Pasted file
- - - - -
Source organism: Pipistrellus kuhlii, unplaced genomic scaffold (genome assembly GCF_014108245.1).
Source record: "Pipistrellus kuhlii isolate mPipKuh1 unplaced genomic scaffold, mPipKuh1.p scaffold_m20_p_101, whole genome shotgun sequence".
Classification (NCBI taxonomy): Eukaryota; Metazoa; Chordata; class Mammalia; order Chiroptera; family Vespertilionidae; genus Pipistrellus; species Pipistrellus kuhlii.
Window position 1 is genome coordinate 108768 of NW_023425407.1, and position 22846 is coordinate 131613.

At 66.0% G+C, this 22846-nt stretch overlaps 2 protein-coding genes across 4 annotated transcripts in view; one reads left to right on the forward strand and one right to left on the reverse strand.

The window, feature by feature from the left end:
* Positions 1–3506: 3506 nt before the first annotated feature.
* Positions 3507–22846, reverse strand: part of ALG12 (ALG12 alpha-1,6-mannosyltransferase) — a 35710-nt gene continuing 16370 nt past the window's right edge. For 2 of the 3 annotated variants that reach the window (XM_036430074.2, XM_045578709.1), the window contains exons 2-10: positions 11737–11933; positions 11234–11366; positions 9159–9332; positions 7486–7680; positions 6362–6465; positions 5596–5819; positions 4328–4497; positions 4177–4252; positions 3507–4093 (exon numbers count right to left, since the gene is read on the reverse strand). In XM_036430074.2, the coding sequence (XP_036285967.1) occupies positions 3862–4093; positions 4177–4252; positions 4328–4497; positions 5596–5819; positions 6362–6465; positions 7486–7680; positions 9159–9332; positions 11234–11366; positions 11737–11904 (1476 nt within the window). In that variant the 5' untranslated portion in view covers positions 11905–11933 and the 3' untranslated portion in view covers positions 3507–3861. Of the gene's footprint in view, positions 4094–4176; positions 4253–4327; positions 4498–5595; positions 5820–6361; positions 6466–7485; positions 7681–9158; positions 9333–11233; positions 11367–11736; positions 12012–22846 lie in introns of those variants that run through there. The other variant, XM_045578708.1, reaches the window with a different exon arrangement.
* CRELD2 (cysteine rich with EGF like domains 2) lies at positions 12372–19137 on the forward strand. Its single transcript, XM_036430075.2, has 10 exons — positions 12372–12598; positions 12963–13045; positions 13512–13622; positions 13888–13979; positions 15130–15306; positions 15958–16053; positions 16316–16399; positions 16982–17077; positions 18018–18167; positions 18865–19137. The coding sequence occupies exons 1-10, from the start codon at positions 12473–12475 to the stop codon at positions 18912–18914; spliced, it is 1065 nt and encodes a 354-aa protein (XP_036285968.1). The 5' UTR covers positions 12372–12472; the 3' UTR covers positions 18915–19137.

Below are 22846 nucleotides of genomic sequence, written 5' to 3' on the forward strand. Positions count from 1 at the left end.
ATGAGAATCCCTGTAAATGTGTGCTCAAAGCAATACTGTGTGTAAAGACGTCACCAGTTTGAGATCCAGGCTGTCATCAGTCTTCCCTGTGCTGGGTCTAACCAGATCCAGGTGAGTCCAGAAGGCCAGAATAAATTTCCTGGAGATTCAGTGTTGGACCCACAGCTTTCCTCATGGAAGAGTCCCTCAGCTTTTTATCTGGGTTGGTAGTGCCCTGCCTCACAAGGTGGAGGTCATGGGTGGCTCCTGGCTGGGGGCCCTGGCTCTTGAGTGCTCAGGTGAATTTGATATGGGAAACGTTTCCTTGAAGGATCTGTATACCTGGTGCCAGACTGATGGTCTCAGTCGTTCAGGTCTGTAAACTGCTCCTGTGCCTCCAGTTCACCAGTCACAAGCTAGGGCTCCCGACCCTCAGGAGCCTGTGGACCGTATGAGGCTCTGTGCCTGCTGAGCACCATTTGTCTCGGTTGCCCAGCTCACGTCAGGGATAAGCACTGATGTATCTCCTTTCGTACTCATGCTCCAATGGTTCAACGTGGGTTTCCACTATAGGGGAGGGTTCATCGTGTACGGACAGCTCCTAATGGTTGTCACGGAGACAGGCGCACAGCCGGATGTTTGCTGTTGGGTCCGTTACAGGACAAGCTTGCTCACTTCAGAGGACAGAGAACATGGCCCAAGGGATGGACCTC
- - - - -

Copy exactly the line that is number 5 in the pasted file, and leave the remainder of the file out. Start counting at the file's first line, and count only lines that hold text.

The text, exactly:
At 66.0% G+C, this 22846-nt stretch overlaps 2 protein-coding genes across 4 annotated transcripts in view; one reads left to right on the forward strand and one right to left on the reverse strand.